California: After the Fires – Rain and Mud

U.S. Army Sgt. Brad Chambers of the California Army National Guard, from Chico, California, conducts search and debris clearing operations, Nov. 17, 2018, Paradise, California. (Photo courtesy U.S. Army National Guard)


SACRAMENTO, California, November 30, 2018 (ENS) – After scorching 153,336 acres in California north of Sacramento, the Camp Fire is now 100 percent contained, but not before it claimed 85 lives and injured three firefighters. Several hundred people are still considered missing.

Further south, near Los Angeles, the Woolsey Fire is now also 100 percent contained, but not before it burned over 96,949 acres, claimed three lives and injured three more firefighters.

The Woolsey Fire blazed across Thousand Oaks, Oak Park, Westlake Village, Agoura Hills, West Hills, Simi Valley, Chatsworth, Bell Canyon, Hidden Hills, Malibu and Calabasas.

Los Angeles County is starting on the road to recovery from the worst wildfire in its modern history.

The upscale beach town of Malibu was evacuated, but people are slowly being allowed back onto their properties. Currently 700 residents remain affected in Malibu and the surrounding area.

U.S. Army Sgt. Brad Chambers of the California Army National Guard, from Chico, California, conducts search and debris clearing operations, Nov. 17, 2018, Paradise, California. (Photo courtesy U.S. Army National Guard)

These, the deadliest and most destructive wildfires in California’s history, have displaced thousands of people, some of whom experienced heavy rains on Thursday.

A big storm set off mudslides and flooded streets in the burned-over areas, which escaped major damage.

Water from flash floods receded in Northern California, and crews today cleared debris from flooded areas of Chico, near Paradise, Butte County spokeswoman Kelly Hubbard told the Associated Press.

The downpour Thursday released 1.5 inches of rain in an hour, according to the National Weather Service.

The heavy rain trapped people in some 100 vehicles and forced mandatory evacuations in Chico, a city of 90,000 where many of the fire evacuees from Paradise have taken refuge.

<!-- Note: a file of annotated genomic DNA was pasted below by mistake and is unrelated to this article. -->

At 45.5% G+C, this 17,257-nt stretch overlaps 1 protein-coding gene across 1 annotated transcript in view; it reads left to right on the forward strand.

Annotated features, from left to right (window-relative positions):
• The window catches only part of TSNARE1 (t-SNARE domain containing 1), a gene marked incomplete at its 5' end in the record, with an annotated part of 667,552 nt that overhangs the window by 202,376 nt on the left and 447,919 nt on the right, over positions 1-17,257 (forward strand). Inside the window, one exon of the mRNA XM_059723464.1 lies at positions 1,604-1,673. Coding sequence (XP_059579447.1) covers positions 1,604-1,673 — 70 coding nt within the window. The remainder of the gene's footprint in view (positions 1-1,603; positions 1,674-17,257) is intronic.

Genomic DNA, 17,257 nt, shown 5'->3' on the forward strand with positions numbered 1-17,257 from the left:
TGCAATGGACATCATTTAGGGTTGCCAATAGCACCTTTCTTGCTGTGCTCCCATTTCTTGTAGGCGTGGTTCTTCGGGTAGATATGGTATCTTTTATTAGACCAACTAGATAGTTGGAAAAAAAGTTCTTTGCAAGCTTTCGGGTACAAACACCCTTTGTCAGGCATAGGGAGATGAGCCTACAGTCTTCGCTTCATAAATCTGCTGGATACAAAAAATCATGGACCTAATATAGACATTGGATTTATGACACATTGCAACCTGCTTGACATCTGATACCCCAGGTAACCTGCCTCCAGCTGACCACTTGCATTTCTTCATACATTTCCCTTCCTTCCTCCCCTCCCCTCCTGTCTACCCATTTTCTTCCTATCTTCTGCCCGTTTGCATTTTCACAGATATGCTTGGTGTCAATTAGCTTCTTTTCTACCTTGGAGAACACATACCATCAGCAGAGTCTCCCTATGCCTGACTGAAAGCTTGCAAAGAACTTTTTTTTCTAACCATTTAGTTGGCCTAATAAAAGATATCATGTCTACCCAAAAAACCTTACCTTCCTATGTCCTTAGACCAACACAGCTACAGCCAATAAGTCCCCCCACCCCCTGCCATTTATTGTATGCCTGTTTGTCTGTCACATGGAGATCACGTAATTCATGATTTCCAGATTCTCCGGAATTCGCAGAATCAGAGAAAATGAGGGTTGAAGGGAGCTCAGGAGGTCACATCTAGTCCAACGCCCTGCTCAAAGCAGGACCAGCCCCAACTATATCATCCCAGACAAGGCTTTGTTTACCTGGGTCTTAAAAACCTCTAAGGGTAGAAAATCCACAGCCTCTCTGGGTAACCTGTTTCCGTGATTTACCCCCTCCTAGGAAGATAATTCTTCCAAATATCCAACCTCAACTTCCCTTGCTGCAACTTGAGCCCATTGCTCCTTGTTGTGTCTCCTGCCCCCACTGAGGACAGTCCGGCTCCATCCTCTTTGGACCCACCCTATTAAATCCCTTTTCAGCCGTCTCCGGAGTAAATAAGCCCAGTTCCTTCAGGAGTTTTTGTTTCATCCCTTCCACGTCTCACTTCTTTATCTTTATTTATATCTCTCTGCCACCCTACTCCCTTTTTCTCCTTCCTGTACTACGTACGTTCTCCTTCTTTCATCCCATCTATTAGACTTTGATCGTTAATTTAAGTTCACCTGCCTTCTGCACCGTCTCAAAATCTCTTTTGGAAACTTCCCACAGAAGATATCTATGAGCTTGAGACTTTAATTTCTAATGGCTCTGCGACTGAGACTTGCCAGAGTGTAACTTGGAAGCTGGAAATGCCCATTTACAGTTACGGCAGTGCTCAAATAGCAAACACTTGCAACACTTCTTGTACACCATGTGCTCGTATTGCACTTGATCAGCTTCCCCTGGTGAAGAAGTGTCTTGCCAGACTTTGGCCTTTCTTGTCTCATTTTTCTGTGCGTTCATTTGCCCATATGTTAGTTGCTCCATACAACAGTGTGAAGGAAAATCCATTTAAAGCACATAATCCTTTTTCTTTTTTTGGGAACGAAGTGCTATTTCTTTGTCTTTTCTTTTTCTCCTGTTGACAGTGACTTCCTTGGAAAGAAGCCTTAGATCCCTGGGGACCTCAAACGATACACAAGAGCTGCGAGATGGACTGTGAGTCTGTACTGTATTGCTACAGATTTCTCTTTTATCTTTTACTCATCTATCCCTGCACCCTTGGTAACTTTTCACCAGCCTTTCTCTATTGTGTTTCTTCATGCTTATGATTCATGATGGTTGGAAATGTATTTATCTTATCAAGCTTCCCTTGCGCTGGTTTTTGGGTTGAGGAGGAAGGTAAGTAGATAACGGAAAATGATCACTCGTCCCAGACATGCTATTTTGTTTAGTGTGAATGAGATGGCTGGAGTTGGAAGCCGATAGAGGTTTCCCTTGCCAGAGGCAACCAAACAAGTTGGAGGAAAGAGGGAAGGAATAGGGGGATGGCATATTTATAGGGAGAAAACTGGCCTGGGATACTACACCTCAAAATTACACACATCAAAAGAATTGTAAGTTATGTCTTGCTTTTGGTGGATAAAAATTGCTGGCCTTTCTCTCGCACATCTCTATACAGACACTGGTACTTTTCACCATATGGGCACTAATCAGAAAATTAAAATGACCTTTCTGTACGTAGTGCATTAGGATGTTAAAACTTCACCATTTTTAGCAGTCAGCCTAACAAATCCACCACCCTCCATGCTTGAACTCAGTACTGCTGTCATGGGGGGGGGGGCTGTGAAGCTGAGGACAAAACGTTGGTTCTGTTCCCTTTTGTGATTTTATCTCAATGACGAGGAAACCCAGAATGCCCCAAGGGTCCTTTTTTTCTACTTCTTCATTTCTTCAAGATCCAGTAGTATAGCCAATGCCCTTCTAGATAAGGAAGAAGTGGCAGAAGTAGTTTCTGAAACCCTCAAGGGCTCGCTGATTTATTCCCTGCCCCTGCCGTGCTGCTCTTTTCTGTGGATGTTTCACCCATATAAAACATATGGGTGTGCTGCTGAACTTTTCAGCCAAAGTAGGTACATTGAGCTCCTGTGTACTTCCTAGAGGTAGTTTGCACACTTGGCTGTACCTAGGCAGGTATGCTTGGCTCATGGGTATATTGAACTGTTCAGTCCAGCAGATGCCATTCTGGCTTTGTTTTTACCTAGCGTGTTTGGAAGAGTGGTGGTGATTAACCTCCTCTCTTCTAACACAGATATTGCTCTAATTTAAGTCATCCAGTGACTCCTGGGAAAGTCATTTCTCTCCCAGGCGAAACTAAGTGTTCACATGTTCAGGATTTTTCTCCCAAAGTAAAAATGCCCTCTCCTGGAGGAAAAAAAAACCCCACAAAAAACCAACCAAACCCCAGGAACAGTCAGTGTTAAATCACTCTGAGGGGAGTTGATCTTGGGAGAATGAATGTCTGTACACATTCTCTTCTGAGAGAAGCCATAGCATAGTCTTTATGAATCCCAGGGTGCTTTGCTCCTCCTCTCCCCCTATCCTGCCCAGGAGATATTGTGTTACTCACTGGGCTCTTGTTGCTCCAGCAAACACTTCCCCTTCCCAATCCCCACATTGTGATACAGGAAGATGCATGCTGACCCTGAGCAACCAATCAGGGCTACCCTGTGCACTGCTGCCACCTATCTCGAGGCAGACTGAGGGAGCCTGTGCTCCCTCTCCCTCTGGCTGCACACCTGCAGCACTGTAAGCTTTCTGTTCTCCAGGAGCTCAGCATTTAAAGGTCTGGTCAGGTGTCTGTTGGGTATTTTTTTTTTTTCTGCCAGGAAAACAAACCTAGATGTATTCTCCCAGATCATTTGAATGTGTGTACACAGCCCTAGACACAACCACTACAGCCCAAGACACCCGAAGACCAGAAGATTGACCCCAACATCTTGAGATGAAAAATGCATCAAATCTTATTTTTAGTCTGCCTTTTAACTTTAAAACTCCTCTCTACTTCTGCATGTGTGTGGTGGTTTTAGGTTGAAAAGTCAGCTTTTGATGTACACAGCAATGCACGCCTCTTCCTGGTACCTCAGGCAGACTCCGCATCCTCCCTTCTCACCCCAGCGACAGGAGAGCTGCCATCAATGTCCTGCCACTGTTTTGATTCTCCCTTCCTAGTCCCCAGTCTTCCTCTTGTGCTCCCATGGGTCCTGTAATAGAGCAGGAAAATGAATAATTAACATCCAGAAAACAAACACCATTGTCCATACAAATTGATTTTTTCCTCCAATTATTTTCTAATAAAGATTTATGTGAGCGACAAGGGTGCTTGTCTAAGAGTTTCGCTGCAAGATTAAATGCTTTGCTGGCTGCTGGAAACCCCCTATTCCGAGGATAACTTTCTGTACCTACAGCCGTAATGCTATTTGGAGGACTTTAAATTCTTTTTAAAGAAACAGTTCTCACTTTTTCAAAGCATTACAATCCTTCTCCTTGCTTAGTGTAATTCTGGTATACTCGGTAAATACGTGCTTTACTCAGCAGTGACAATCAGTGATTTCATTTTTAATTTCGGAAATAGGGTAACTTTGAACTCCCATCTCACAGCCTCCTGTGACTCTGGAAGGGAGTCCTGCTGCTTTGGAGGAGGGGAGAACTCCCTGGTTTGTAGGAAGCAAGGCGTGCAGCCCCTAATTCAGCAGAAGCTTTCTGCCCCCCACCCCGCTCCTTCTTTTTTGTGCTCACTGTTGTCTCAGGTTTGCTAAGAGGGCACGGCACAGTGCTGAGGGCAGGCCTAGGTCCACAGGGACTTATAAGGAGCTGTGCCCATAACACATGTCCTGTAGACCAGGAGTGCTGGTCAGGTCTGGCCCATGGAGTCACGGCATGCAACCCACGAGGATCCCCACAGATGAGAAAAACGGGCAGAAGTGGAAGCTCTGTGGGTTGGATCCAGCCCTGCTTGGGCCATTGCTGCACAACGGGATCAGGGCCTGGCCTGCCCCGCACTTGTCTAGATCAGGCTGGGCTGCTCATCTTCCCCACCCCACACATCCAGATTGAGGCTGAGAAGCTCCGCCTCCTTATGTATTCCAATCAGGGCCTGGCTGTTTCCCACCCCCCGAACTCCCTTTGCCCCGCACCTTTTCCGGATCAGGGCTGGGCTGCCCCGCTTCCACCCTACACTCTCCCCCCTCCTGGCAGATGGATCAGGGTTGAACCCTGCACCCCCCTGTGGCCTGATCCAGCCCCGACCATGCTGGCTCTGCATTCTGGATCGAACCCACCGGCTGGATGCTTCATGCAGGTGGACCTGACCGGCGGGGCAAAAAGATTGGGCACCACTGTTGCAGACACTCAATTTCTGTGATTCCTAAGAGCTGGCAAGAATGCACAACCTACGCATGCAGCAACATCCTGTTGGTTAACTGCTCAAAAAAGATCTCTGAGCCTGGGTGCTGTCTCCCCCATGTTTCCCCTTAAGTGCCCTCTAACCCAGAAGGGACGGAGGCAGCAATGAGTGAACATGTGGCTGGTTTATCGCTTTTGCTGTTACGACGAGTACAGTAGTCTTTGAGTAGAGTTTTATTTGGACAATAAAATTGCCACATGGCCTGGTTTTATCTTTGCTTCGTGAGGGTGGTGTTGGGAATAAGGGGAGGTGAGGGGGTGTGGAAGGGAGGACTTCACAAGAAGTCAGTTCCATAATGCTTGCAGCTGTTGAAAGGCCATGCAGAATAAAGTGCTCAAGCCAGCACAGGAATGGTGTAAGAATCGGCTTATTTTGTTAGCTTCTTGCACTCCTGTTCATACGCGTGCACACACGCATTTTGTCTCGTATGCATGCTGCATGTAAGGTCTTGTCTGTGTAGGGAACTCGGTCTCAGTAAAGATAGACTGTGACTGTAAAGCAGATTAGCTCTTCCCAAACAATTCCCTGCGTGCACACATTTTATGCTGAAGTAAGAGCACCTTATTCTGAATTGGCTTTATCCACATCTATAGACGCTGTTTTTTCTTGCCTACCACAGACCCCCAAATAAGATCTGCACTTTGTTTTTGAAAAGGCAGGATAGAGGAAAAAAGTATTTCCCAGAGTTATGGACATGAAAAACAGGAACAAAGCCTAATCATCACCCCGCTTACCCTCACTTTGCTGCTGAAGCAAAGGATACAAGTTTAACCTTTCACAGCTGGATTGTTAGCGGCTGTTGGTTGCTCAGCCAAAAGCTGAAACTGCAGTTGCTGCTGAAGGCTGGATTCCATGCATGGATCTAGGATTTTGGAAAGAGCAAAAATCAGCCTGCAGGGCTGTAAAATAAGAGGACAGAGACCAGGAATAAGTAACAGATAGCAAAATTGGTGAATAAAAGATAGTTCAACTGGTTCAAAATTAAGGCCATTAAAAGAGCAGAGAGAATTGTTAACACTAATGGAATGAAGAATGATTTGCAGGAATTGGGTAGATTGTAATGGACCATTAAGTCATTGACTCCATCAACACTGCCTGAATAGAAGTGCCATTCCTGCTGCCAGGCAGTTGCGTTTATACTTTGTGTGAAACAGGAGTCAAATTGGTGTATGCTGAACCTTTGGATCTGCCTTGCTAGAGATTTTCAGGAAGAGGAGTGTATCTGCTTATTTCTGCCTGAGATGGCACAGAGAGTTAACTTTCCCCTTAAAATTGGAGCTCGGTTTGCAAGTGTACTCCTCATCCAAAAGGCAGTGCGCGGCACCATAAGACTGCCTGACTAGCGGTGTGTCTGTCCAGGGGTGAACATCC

All roads that were closed during the rain emergency were re-opened by Friday.

The weather forecast for December 5 calls for more rain.

Coastal health authorities are urging people to stay away from beach water, which may contain bacteria, chemicals, debris, trash and other public health hazards due to runoff.

California fire officials are warning residents and business owners in recent burn areas to take steps to protect their homes and property from the risk of flooding, which can rise after wildfires. They have issued a resource guide that includes information on how to schedule a free consultation with public Works engineers, obtain sandbags and monitor the latest weather conditions.

According to Abby Browning, who heads the Office of Private Sector/NGO coordination, in the California Governor’s Office of Emergency Services, at least 2,000 businesses were affected by the Camp Fire.

The town of Paradise, home to 27,000 residents is 90 percent gone. Utilities, hospitals and schools were damaged, and kids are still out of school. At least 13,696 single family homes were destroyed, with 276 multiple family residences also destroyed, and 528 commercial establishments gone.

Los Angeles County Fire Department helicopter drops water on a wildfire in Griffith Park near the Los Angeles Zoo, Nov. 8, 2018 (Photo by Scott L.)

In Malibu, Barbara Bruderlin, CEO, Malibu Chamber of Commerce, told reporters on a conference call Wednesday, “Malibu is perceived as an upscale neighborhood, but in reality it’s a country town of 12,000 people.

“We do have movie stars, but we also have many earthy people who have been there for generations. So many people lost their homes who dedicate their lives to helping others.”

“The Santa Monica mountains are steep and treacherous. I found myself, when the fire started, staying up all night helping people stranded up in the mountains, and on the coast. The Tunnels caught fire, so the Fire Department couldn’t come. We lost a good portion on the homes near there.”

“We do not have a lot of businesses that will be lost. People who lost their homes are the business people, the workers,” said Bruderlin.

“We need help to incentivize how to get people shopping in Malibu again. Our internet just got up yesterday. Phone service is still out, and there are power outages everywhere,” Bruderlin said.

John Kobara, chief operating officer of the California Community Foundation, told reporters on the call that donations are arriving from all over the world. “We are waiving all fees related to donating,” he said.

Kelsey Torres, interim president and CEO of the Malibu Chamber of Commerce, said, “People have been calling in with all kinds of donations. We’re at the point where we don’t need any more, thanks, monetary donations are the best.”

Browning says California for the first time is creating a database for all donation offers so that the right resources can be given at the right time to the different affected communities.

Copyright Environment News Service (ENS) 2018. All rights reserved.


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